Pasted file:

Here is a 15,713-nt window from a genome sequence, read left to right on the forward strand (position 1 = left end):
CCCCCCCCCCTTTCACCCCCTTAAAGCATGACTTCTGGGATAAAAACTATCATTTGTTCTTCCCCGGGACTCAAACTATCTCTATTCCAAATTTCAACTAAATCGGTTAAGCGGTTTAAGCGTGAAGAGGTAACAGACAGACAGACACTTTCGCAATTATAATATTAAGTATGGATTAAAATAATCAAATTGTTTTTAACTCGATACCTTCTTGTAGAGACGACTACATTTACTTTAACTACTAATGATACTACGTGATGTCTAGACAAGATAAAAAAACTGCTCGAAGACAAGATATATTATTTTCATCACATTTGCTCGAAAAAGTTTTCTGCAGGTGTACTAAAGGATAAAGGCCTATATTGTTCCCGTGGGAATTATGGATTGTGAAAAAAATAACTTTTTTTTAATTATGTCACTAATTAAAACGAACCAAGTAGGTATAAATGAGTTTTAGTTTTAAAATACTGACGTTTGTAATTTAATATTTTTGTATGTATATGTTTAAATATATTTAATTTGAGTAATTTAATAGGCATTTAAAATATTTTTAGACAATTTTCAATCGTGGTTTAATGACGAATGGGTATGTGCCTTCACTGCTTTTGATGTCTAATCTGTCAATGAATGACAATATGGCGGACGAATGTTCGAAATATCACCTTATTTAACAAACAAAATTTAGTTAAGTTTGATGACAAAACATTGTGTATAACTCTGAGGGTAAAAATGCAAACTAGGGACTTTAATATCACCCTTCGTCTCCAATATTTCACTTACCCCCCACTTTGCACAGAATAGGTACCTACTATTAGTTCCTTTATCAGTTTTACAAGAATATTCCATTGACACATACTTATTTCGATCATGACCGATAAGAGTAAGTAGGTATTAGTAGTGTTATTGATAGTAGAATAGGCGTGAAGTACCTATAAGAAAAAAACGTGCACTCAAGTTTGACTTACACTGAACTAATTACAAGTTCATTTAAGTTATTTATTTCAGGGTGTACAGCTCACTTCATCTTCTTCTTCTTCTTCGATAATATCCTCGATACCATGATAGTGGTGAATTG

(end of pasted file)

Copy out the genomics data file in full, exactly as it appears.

Here is a 15,713-nt window from a genome sequence, read left to right on the forward strand (position 1 = left end):
CCCCCCCCCCTTTCACCCCCTTAAAGCATGACTTCTGGGATAAAAACTATCATTTGTTCTTCCCCGGGACTCAAACTATCTCTATTCCAAATTTCAACTAAATCGGTTAAGCGGTTTAAGCGTGAAGAGGTAACAGACAGACAGACACTTTCGCAATTATAATATTAAGTATGGATTAAAATAATCAAATTGTTTTTAACTCGATACCTTCTTGTAGAGACGACTACATTTACTTTAACTACTAATGATACTACGTGATGTCTAGACAAGATAAAAAAACTGCTCGAAGACAAGATATATTATTTTCATCACATTTGCTCGAAAAAGTTTTCTGCAGGTGTACTAAAGGATAAAGGCCTATATTGTTCCCGTGGGAATTATGGATTGTGAAAAAAATAACTTTTTTTTAATTATGTCACTAATTAAAACGAACCAAGTAGGTATAAATGAGTTTTAGTTTTAAAATACTGACGTTTGTAATTTAATATTTTTGTATGTATATGTTTAAATATATTTAATTTGAGTAATTTAATAGGCATTTAAAATATTTTTAGACAATTTTCAATCGTGGTTTAATGACGAATGGGTATGTGCCTTCACTGCTTTTGATGTCTAATCTGTCAATGAATGACAATATGGCGGACGAATGTTCGAAATATCACCTTATTTAACAAACAAAATTTAGTTAAGTTTGATGACAAAACATTGTGTATAACTCTGAGGGTAAAAATGCAAACTAGGGACTTTAATATCACCCTTCGTCTCCAATATTTCACTTACCCCCCACTTTGCACAGAATAGGTACCTACTATTAGTTCCTTTATCAGTTTTACAAGAATATTCCATTGACACATACTTATTTCGATCATGACCGATAAGAGTAAGTAGGTATTAGTAGTGTTATTGATAGTAGAATAGGCGTGAAGTACCTATAAGAAAAAAACGTGCACTCAAGTTTGACTTACACTGAACTAATTACAAGTTCATTTAAGTTATTTATTTCAGGGTGTACAGCTCACTTCATCTTCTTCTTCTTCTTCGATAATATCCTCGATACCATGATAGTGGTGAATTG